When the half hour was over, Mr.Saunders, without turning around, told Gwendolen to stop pouring ink and do sums. Then, still without turning around, he said to Cat, "Eric, what are you doing?"
"An essay on King Canute," Cat said innocently.
Then Mr.Saunders did turn around, but by that time the paper was straight and the pen in Cat's right hand. "Which hand were you writing with?" he said. Cat was used to this. He held up his right hand with the pen in it. "It looked like both hands to me," Mr.Saunders said, and he came over and looked at the page Cat had written. "It was both."
"It doesn't show," Cat said miserably.
"Not much," Mr.Saunders agreed. "Does it amuse you to write with alternate hands, or something?"
"No," Cat confessed. "But I'm left-handed."
Then, as Cat had feared, Mr. Saunders flew into a towering rage. His face went red. He slammed his big, knobby hand down on Cat's desk so that Cat jumped and the inkwell jumped too, sending ink splashing over Mr.Saunders' great hand and over Cat's essay. "Left-handed!" he roared. "Then why the Black Gentleman don't you write with your left hand, boy?"
"They... they punish me if I do," Cat faltered, very shaken, and very perplexed to find Mr.Saunders was angry for such a peculiar reason.
"Then they deserve to be tied up in knots and roasted!" roared Mr. Saunders, "whoever they are! You're doing yourself untold harm by obeying them, boy! If I catch you writing with your right hand again, you'll be in really serious trouble!"
"Yes," Cat said, relieved but still very shaken.
He looked mournfully at his ink-splashed essay and hoped Mr.Saunders might use a little witchcraft on that too. But Mr. Saunders took the book and tore the page right out.
"Now do it again properly!" he said, slapping the book back in front of Cat.
Cat was still writing all over again about Canute when Mary came in with a tray of milk and biscuits and a cup of coffee for Mr.Saunders. And after the milk and biscuits, Mr.Saunders told Cat and Gwendolen they were free till lunch. "Though not because of a good morning's work," he said. "Go out and get some fresh air." As they went out of the schoolroom, he turned to Roger and Julia. "Now we'll have a little witchcraft," he said. "And let's hope you haven't forgotten all that too."
Gwendolen stopped in the doorway and looked at him.
"No. Not you," Mr.Saunders said to her. "I told you."
Gwendolen whirled around and ran away, through the shabby playroom and down the corridor beyond. Cat ran after her as hard as he could, but he did not catch up with her until they came to a much grander part of the Castle, where a big marble staircase curled away downward and the light came from an elegant dome in the roof.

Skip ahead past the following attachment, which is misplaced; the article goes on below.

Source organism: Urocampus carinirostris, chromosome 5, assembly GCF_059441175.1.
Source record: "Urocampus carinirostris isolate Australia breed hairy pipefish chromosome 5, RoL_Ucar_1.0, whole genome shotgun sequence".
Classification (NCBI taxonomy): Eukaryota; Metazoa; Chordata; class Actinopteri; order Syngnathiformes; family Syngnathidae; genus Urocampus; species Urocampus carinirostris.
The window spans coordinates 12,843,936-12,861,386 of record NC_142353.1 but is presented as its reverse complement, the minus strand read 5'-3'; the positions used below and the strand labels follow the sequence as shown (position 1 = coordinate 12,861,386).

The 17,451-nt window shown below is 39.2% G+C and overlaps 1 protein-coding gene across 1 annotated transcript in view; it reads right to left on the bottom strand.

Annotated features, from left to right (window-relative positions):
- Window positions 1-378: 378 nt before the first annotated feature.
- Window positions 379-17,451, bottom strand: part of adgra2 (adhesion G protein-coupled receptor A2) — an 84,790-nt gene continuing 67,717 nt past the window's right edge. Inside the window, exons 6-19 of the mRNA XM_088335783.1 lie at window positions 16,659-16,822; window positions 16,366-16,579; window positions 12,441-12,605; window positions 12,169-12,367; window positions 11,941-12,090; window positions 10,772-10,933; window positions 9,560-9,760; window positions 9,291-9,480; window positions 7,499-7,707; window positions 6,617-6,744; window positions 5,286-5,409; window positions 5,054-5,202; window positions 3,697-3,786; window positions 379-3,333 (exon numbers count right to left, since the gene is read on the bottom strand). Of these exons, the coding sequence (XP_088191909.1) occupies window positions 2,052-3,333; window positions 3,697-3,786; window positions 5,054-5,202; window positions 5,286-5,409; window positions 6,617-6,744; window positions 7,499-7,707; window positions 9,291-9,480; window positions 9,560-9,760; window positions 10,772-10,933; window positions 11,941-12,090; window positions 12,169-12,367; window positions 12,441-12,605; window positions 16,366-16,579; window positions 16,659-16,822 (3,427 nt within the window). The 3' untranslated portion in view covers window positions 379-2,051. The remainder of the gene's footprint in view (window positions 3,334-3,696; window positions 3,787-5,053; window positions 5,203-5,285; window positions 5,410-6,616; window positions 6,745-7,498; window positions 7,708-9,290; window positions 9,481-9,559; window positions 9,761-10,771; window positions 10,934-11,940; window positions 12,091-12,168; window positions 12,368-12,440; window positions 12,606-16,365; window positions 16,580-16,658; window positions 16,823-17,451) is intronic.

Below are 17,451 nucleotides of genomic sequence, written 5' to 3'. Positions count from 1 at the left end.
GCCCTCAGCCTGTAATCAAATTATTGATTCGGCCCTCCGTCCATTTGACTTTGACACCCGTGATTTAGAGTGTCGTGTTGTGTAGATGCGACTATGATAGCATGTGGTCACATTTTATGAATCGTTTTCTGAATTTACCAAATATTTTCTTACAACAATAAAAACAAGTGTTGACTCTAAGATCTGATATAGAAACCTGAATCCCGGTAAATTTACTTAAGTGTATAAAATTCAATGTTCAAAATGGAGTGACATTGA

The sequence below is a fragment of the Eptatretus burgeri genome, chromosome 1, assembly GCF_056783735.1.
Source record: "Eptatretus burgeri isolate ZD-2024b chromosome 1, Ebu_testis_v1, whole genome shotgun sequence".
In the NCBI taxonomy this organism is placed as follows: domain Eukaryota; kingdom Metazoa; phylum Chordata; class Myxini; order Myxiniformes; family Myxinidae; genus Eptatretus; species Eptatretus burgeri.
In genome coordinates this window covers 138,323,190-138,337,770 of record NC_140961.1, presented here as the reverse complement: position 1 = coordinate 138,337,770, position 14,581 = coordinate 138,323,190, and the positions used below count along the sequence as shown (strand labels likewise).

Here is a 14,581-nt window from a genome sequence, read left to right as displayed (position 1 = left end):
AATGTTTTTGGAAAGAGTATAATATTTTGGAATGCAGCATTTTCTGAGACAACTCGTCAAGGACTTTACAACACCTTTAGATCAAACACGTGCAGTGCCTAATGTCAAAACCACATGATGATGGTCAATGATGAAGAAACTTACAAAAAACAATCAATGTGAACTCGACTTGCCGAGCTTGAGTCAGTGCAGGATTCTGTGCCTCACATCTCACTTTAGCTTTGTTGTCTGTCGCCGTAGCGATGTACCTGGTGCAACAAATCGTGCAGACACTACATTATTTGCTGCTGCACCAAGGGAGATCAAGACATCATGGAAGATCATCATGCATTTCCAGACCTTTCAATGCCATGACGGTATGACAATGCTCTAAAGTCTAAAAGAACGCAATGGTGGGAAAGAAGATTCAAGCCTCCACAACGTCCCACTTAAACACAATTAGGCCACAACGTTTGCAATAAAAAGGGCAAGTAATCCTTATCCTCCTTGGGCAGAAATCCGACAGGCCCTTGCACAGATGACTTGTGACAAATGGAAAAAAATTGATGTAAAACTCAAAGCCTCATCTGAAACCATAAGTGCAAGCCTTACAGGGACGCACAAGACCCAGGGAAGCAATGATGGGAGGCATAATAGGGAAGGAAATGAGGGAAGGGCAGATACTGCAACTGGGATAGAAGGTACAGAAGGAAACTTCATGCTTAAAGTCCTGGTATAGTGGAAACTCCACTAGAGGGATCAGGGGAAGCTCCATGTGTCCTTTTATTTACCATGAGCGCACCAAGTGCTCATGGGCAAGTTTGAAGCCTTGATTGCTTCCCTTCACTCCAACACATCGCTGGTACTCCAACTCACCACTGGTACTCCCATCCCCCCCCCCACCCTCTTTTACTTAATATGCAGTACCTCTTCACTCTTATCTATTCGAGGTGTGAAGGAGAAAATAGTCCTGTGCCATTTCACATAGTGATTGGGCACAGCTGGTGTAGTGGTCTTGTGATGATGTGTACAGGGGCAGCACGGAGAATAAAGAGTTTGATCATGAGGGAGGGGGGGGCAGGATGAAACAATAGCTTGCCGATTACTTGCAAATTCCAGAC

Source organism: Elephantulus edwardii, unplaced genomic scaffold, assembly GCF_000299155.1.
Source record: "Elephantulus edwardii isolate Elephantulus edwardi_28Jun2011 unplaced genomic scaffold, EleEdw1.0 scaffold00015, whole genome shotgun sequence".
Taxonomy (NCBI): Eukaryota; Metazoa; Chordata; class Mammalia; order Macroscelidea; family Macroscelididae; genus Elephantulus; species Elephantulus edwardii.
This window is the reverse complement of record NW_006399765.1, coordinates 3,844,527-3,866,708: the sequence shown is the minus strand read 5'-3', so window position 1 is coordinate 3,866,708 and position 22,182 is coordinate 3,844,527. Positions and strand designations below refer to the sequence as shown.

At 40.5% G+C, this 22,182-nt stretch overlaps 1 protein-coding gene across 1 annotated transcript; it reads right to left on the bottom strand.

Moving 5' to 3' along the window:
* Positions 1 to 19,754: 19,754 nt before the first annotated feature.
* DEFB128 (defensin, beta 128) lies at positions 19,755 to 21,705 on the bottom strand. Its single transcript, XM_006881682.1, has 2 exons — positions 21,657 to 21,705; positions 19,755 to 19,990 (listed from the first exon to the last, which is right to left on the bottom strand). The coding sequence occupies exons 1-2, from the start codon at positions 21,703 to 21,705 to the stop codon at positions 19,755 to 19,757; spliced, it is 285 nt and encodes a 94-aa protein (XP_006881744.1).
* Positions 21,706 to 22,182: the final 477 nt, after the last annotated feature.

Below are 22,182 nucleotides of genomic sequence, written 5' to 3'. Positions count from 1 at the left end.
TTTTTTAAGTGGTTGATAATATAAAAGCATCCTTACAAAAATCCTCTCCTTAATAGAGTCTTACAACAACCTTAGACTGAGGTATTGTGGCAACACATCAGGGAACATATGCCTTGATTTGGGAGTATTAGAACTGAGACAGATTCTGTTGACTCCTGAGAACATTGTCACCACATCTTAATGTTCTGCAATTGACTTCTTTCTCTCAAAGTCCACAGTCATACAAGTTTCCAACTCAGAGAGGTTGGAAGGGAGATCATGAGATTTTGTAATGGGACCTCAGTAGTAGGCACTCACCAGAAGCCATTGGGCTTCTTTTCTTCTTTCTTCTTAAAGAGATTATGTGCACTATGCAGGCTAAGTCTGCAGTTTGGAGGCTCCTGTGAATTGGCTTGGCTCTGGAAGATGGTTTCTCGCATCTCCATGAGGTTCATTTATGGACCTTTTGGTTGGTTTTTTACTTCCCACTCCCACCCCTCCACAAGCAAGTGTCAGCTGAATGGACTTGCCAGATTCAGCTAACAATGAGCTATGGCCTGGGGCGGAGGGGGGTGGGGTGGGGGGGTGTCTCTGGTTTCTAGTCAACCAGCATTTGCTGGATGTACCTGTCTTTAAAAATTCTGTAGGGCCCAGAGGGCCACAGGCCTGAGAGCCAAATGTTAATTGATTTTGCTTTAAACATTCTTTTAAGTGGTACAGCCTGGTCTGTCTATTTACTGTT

"This isn't the right way," Cat panted.
"Yes it is," Gwendolen said fiercely. "I'm going to find Chrestomanci. Why should those two fat little fools learn witchcraft and not me? I've got twice their gifts. It took two of them just to levitate a jug of cocoa! So I want Chrestomanci."
By a stroke of good fortune, Chrestomanci was coming along the gallery on the other side of the staircase, behind a curly marble balustrade. He was wearing a fawn-colored suit now, instead of the imperial dressing gown, but he looked, if possible, even more elegant. By the look on his face, his thoughts were miles away. Gwendolen ran around the head of the marble staircase and stood herself in front of him. Chrestomanci blinked, and looked vaguely from her to Cat. "Was one of you wanting me?"
"Yes. Me," said Gwendolen. "Mr.Saunders won't give me witchcraft lessons, and I want you to tell him he must."
"Oh, but I can't do that," Chrestomanci said absentmindedly. "Sorry and so on."
Gwendolen stamped her foot. It made no noise to speak of, even there on the marble floor, and there was no echo. Gwendolen was forced to shout instead. "Why not? You must, you must, you must!"
Chrestomanci looked down at her in a peering, surprised way, as if he had only just seen her. "You seem to be annoyed," he said. "But I'm afraid it's unavoidable. I told Michael Saunders that he was on no account to teach either of you witchcraft."
"You did! Why not?" Gwendolen shouted.
"Because you were bound to misuse it, of course," said Chrestomanci, as if it were quite obvious. "But I'll reconsider it in a year or so, if you still want to learn." Then he smiled kindly at Gwendolen, obviously expecting her to be pleased, and drifted dreamily away down the marble stairs.
Gwendolen kicked the marble balustrade and hurt her foot. That sent her into a rage as strong as Mr.Saunders'. She danced and jumped and shrieked at the head of the stairs until Cat was quite frightened of her. She shook her fist after Chrestomanci. "I'll show you! You wait!" she screamed. But Chrestomanci had gone out of sight around the bend in the staircase and perhaps he could not hear. Even Gwendolen's loudest scream sounded thin and small.